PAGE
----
• Hello Andrew, thans for your comment!

      Obviously, the word “theist” and “atheist” can be defined in many different ways.

      Historically, however, atheist has always been associated with 4), at least in a Western context.

      According to my experience, many atheists shift the definition as they please them to avoid the burden of proof.
      Of course, this human tendency doesn’t concern only atheists.

      Lothars Sohn – Lothar’s son

      • I don’t think it’s shifting the burden of proof. Defining atheist to simply mean ‘not a theist’ seems pretty straightforward and intuitive to me.

        And the difference between ‘belief’ and ‘knowledge’ strikes me as an important one, and using defining the four terms as I do above (which is pretty accepted) makes useful distinctions. Asking what someone KNOWS to be true regarding many different supernatural phenomena doesn’t tell us that much, whereas what they BELIEVE is much more informative.

      • Let’s assume we have a large jar filled with assorted nails and there is a contest where you have to guess whether there is an even number or odd number of nails in that jar. Short of counting the nails, I maintain that there is not enough information to know whether it is odd or even. For you to claim it is an even number puts the burden of proof on you. I am an atheist because I do not believe there is enough information out there to know any god exists.

        If you want to dictate how things need to be based on your God belief, then it is up to you to prove that your God exists in the first place.
        Theists have always associated atheism with anti-theism (aka gnostic atheist or hard atheist) because they are the easiest to argue against. Anti-theists make a claim that must be backed up, just like the theist. When it comes to gods of old like Zeus or Thor, you are as much an atheist as I am.

        • Hello Joe.

          Actually, we should be AGNOSTIC about the large jar. I have the burden of proof to show you that it is even and you have the burden of proof to show me it is odd.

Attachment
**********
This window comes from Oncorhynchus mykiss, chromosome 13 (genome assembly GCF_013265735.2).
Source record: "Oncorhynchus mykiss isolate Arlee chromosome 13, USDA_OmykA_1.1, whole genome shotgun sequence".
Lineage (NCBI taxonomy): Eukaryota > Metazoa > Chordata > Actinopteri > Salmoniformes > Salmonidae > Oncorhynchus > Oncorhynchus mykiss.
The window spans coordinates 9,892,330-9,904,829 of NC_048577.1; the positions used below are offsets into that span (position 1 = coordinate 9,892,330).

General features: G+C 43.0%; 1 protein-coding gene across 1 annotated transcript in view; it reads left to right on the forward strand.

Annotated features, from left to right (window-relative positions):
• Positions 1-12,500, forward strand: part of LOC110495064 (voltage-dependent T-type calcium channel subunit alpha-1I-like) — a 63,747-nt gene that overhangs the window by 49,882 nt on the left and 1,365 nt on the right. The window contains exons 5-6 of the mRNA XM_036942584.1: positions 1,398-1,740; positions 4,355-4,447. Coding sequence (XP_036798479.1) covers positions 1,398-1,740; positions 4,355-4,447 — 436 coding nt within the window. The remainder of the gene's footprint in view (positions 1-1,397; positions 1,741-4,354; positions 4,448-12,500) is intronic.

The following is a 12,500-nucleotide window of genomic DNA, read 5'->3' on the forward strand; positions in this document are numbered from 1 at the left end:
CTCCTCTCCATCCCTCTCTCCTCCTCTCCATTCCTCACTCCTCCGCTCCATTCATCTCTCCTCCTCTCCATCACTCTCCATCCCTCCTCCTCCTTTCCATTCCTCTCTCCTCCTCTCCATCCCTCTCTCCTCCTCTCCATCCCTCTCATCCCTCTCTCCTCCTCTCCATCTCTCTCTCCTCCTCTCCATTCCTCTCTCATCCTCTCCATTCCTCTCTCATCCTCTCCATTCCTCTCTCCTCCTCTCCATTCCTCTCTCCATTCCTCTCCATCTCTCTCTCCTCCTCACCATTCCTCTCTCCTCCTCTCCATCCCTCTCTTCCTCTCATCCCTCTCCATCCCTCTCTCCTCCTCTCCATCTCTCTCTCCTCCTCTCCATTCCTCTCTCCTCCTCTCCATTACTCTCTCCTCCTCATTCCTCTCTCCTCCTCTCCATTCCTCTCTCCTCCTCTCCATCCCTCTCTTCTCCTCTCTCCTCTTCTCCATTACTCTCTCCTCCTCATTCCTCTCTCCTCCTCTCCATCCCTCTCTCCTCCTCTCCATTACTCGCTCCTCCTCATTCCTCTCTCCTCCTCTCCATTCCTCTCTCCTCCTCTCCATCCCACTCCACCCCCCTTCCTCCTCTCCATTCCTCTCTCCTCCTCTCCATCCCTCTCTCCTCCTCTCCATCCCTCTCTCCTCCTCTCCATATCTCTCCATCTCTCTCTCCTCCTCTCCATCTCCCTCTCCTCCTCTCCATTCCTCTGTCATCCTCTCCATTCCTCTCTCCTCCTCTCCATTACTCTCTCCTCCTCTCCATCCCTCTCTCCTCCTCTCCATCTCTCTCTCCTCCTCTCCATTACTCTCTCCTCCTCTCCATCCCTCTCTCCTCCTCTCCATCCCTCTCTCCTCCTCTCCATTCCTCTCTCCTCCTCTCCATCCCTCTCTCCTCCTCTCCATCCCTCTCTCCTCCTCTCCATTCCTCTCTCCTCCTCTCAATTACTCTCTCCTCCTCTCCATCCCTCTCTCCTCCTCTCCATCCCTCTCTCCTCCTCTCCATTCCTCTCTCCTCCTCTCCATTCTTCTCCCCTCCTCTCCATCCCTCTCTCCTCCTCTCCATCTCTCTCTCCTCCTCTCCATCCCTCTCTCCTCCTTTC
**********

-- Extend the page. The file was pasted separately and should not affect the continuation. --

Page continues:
Likewise, both theists and atheists have a burden of proof.

          An anti-theist is not someone who just thinks it is highly unlikely there exists a God, but also that all religions ought to be destroyed and that religious folks should be constantly ridiculed and humiliated.

          Concerning your last remark, it all depends on the way these entities are defined.
          If these are very powerful beings having a very childish and petty character, I definitely don’t believe in them.
          But if you define Zeus as a supreme being, as did some ancient Greek philosophers and poets, then I believe in Zeus. Actually, the apostle Paul believed also in Zeus in that sense and included a Greek poem in the description of his theology in the book of acts.

          Lothars Sohn – Lothar’s son

  2. It’s quite easy to show that the invisible pink unicorn doesn’t exist–It’s self contradictory. A unicorn can’t be pink and invisible at the same time. Thanks for commenting on my site by the way.

    • Hello Jason, thanks for your comment! Hopefully we’ll have interesting conversations on both blogs in the future! (of course we’re going to have theological and philosophical disagreements, but that’s what makes the whole thing interesting)

      Yep, you’re entirely right, the Skeptical use of the IPU or PIU to show agnosticism in the absence of evidence is ridiculous fails because
      1) the IPU is incoherent, as you and I pointed out
      2) a pink unicorn could very well exist somewhere in the multiverse

      Lovely greetings from continental Europe.

      Lothars Sohn – Lothar’s son